After the wine has aged, the most publicized step in the process takes place. The bottles are placed in racks, cork downward. Gradually, skilled workmen turn the bottles and increase the angle so that the sediment from the second fermentation works its way into the neck of the bottle. Then the necks are frozen in a brine solution, the dirty piece of ice-wine pops out and the bottle is topped off with fresh champagne and another dosage. The intensity of this dosage determines how dry of sweet the finished champagne will be.

The bottle then is sent off to age among the 670 million other bottles currently stored in caves in the Champagne region. Most are blends of wine from two or even three vintages made in such a way to give a distinctive style. Champagne producers set great store in providing consistency of taste. sEventually it will be labeled and sent off.

While secondary fermentation in wines was not uncommon (even today, you may find a mild spritz in badly made still wines), the process could not be perfected until the development of a bottle that could take the pressure and the innovation of corks as stoppers to provide hermetic seals. This came about at the end of the 17th century when, legend has it, a winemaker-monk named Dom Perignon succeeded in taming the second fermentation. He was blind and supposedly reacted to the first taste of his new wine by saying, "I am drinking stars."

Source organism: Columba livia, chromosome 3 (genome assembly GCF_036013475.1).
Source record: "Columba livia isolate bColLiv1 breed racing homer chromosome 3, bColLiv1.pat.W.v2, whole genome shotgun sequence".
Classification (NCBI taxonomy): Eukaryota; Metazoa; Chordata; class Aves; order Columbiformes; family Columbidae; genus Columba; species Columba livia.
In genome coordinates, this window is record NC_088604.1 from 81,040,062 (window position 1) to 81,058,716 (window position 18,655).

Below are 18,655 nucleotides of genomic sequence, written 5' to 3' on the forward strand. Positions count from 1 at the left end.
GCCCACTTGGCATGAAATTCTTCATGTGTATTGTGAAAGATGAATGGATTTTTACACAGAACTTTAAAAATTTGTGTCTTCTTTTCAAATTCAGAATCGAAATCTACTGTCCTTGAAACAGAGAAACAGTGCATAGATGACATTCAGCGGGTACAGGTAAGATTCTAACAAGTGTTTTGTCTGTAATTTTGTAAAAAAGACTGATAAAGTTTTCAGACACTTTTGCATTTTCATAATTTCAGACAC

Almost immediately, it became the drink of the stars. By mid-century Madame de Pompadour has said of champagne, it "is the only wine that leaves a woman beautiful after drinking it." Champagne has enjoyed favor in high places ever since. But it has not been reserved for the French. First the Russians came to Paris following Waterloo and began shouting. "Bis! Bis" ("More! More!") to get additional bottles of the bubbly (and at that period quite sweet) wine. The zinc-lined bars where they shouted became bistros. After the Russians left the English kept up the chant more discreetly and by the end of the century no civilized indiscretion in Paris or London could be brought to fruition without the aid of champagne.